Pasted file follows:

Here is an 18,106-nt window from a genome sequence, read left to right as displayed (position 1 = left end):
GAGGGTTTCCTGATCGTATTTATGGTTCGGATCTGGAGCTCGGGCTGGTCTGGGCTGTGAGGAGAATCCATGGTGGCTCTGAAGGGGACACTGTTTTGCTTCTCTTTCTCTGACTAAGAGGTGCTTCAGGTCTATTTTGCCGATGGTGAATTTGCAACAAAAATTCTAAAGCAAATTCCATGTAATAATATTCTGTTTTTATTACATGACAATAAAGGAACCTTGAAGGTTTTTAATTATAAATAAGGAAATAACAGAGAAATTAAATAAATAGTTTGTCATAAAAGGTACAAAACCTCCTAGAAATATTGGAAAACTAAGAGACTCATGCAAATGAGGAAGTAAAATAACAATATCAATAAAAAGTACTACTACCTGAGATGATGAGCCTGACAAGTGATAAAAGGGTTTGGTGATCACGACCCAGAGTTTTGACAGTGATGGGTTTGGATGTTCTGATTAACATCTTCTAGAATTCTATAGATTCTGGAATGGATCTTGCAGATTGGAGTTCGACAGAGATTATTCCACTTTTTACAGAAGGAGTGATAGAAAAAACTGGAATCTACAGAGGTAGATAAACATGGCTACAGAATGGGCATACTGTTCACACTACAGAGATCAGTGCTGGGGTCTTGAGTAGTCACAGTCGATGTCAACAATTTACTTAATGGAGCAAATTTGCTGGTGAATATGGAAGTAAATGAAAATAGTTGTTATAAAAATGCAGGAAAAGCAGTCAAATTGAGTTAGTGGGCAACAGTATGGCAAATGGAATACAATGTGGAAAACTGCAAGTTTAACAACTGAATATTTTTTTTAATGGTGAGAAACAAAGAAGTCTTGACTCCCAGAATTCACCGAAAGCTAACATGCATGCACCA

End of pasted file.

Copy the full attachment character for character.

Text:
Here is an 18,106-nt window from a genome sequence, read left to right as displayed (position 1 = left end):
GAGGGTTTCCTGATCGTATTTATGGTTCGGATCTGGAGCTCGGGCTGGTCTGGGCTGTGAGGAGAATCCATGGTGGCTCTGAAGGGGACACTGTTTTGCTTCTCTTTCTCTGACTAAGAGGTGCTTCAGGTCTATTTTGCCGATGGTGAATTTGCAACAAAAATTCTAAAGCAAATTCCATGTAATAATATTCTGTTTTTATTACATGACAATAAAGGAACCTTGAAGGTTTTTAATTATAAATAAGGAAATAACAGAGAAATTAAATAAATAGTTTGTCATAAAAGGTACAAAACCTCCTAGAAATATTGGAAAACTAAGAGACTCATGCAAATGAGGAAGTAAAATAACAATATCAATAAAAAGTACTACTACCTGAGATGATGAGCCTGACAAGTGATAAAAGGGTTTGGTGATCACGACCCAGAGTTTTGACAGTGATGGGTTTGGATGTTCTGATTAACATCTTCTAGAATTCTATAGATTCTGGAATGGATCTTGCAGATTGGAGTTCGACAGAGATTATTCCACTTTTTACAGAAGGAGTGATAGAAAAAACTGGAATCTACAGAGGTAGATAAACATGGCTACAGAATGGGCATACTGTTCACACTACAGAGATCAGTGCTGGGGTCTTGAGTAGTCACAGTCGATGTCAACAATTTACTTAATGGAGCAAATTTGCTGGTGAATATGGAAGTAAATGAAAATAGTTGTTATAAAAATGCAGGAAAAGCAGTCAAATTGAGTTAGTGGGCAACAGTATGGCAAATGGAATACAATGTGGAAAACTGCAAGTTTAACAACTGAATATTTTTTTTAATGGTGAGAAACAAAGAAGTCTTGACTCCCAGAATTCACCGAAAGCTAACATGCATGCACCA